Gelthoth writes: When checking for a few torrents, I came across this message at Demonoid: "The CRIA threatened the company renting the servers to us, and because of this it is not possible to keep the site online. Sorry for the inconvenience and thanks for your understanding."

Gadgets Have Taken Over For Our Brains 311

skotte writes "According to a Trinity College survey released Friday, the boom in mobiles and portable devices that store reams of personal information has created a generation incapable of memorizing simple things. In effect, the study argues, these devices have replaced our long-term memory capabilities. 'As many as a third of those surveyed under the age of 30 were unable to recall their home telephone number without resorting to their mobile phones or to notes. When it came to remembering important dates such as the birthdays of close family relatives, 87 per cent of those over the age of 50 could remember the details, compared with 40 per cent of those under the age of 30.'"

Submission + - Is Your Printer Spying on You?

gnujoshua writes: "In 2005, the EFF alerted the world to how laser printers are spying their users by providing tracking information in the form of a unique smattering of barely detectable yellow dots that appear on every printout. Revitalizing this issue, the Computing Counter Culture Group at the MIT Media Labs has launched Seeing Yellow. They provide instructions to see the tracking dots, as well as provide you with a list of clever questions, and appropriate contact information so that you can confront your laser printer manufacturer. Let's act before this issue slips through the cracks again and send the message that manufacturers' must respect our privacy and our right to anonymous free speech."

Fewer People Copy DVDs Than Once Thought 333

MasterOfMagic writes "According to a survey reported at the NY Times, very few people actually have and use DVD copying software. The survey reports that only 1.5 percent of computer users have DVD copying software, and of those 1.5%, 2/3rds of them don't even use it. The survey also revealed that users were more likely to download DVDs than copy DVDs that they borrowed or rented, and that about half of all downloaded DVDs are pornography. According to the survey's lead analyst, 'With music, part of the appeal is sharing your own playlists and compilations with your friends ... I'm not sure people share their porn the way they share their music.'"
XBox (Games)

Submission + - Microsoft admits all 360s sold so far are flawed

An anonymous reader writes: CNN reports that Microsoft has admitted all xbox 360 consoles sold in the past 19 months suffer from a design flaw. But it does not have any plans to start a recall program.

It seems like everyone with a functional (like myself) are lucky. This seems to be a bad time for Microsoft. But as a 360 owner, I am glad they actually admitted this instead of denying and repeating their line on how the actual failure rate is very low.

Submission + - Where in the US can you get JUST a Cell Phone? 6

arakon writes: I am looking around for a cell phone for my technically challenged mother and all she wants is just a phone, and yet there seem to be no carriers in the US that carry a plain cell phone with good reception and battery life. All of them bundle camera's, pda's, mp3 players and a kitchen sink with a battery life of 2 hours, all for the low price of $350 or more...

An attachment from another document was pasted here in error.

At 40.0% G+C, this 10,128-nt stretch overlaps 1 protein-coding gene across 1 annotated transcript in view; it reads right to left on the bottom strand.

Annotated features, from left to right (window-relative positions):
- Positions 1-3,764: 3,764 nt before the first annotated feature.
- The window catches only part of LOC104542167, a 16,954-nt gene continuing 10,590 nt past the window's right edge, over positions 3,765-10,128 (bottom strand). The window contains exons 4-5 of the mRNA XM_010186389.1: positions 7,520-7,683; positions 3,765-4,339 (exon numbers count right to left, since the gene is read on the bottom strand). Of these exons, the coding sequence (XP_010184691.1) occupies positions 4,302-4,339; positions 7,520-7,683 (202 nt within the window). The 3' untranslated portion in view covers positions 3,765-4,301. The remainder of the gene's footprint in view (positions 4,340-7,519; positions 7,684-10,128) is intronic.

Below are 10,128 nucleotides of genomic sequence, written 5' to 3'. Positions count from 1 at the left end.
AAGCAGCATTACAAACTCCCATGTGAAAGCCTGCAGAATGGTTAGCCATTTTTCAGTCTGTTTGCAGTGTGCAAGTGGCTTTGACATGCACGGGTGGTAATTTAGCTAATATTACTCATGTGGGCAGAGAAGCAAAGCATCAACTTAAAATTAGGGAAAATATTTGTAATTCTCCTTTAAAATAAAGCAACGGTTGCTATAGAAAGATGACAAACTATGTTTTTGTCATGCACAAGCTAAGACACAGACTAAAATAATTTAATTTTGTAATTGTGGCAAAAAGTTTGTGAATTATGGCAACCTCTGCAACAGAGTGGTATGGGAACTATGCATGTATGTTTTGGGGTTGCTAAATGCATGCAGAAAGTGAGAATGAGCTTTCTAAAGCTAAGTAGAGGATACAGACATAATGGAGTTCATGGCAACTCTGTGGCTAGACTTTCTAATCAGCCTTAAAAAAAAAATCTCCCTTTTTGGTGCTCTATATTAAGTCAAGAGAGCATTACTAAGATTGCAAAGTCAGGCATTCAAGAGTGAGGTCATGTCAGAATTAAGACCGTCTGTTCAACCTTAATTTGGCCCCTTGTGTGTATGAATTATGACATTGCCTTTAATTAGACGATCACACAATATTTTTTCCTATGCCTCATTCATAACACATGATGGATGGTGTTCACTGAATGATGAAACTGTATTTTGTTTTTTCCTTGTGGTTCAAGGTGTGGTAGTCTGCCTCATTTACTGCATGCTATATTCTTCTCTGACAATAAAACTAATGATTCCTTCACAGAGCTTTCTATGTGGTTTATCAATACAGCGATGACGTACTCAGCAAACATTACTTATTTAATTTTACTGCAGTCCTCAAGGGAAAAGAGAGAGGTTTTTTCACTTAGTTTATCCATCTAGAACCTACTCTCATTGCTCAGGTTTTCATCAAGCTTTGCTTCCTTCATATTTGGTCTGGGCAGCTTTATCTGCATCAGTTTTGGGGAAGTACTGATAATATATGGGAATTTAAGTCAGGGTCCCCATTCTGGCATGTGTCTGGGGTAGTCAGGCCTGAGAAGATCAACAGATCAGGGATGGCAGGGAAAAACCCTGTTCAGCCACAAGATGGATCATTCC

Having looked around, the Motorola F3 is exactly what she wants but it doesn't seem to be available in the US. If we order it online will it work on US carriers? Are there any comparable products out there with a similar feature set and price range available for US networks? I appreciate the help.

Submission + - Kaspersky antivirus failed VB100 test

thisispurefud writes: Antivirus software from three global vendors has failed a major series of malware tests, the VB100. Products from Kaspersky, Grisoft, and F-Secure all failed to detect 100 percent of the in-the-wild malware signatures in the database of testers Virus Bulletin, although each company has passed before. Of the 37 products submitted for testing, 10 failed to demonstrate the detection abilities required for VB100 certification. Kaspersky Anti-Virus failed to detect a network worm called allaple. According to Kaspersky's senior technology consultant David Emm, Kaspersky first added a signature for the worm in February. At the time of the test, Kaspersky was "optimising" its allaple signature, and the signature wasn't in the Kaspersky database, Emm explained. Kaspersky said it is confident that no customers running its security suite were affected at the time of the test, because the security suite includes a firewall, behavioural analysis and heuristics, and the product was tested in a manner that precluded behavioural analysis. "That doesn't help in our disappointment at not passing the test, but at least we know our customers weren't affected," said Emm. Grisoft AVG 7.5 Professional Edition also failed the VB100. AVG is a popular free anti-malware application, which has widespread use. Larry Bridwell, global security strategist for Grisoft, said that the part of its anti-malware application, AVG 7.5 Professional Edition, that detects signatures had failed to detect one of the W32 agobot Trojan variants, but that the anti-spyware part of the product had picked it up. "Testing is on-access, at the hardware level, which is scanned," Bridwell told ZDNet.co.uk. "When [AVG 7.5 Professional Edition] was tested, we picked up the bot on the spyware side, which is on-demand [the program has to start to be executed before it is halted]. We should have detected it on-access."
United States

Submission + - Terrorists must register before entering U.S. (usatoday.com)

Soft writes: Citing Islamist terrorists traveling with European passports as a threat to America, the Secretary of the DHS announces that visitors to the U.S. under the Visa Waiver program will have to register online 48 hours in advance, and fill out a questionnaire. According to other articles, this would include personal data such as previous travel destinations and credit card number; this in addition to data already requested directly from airlines, from name and address to luggage ticket number and frequent flier miles collected. Presumably the questions will also include whether the traveler intends to blow himself up in the coming 90 days, or has ever done so in the past? The questions on the back of Form I-94 also come to mind.

Slashdot Top Deals

No amount of genius can overcome a preoccupation with detail.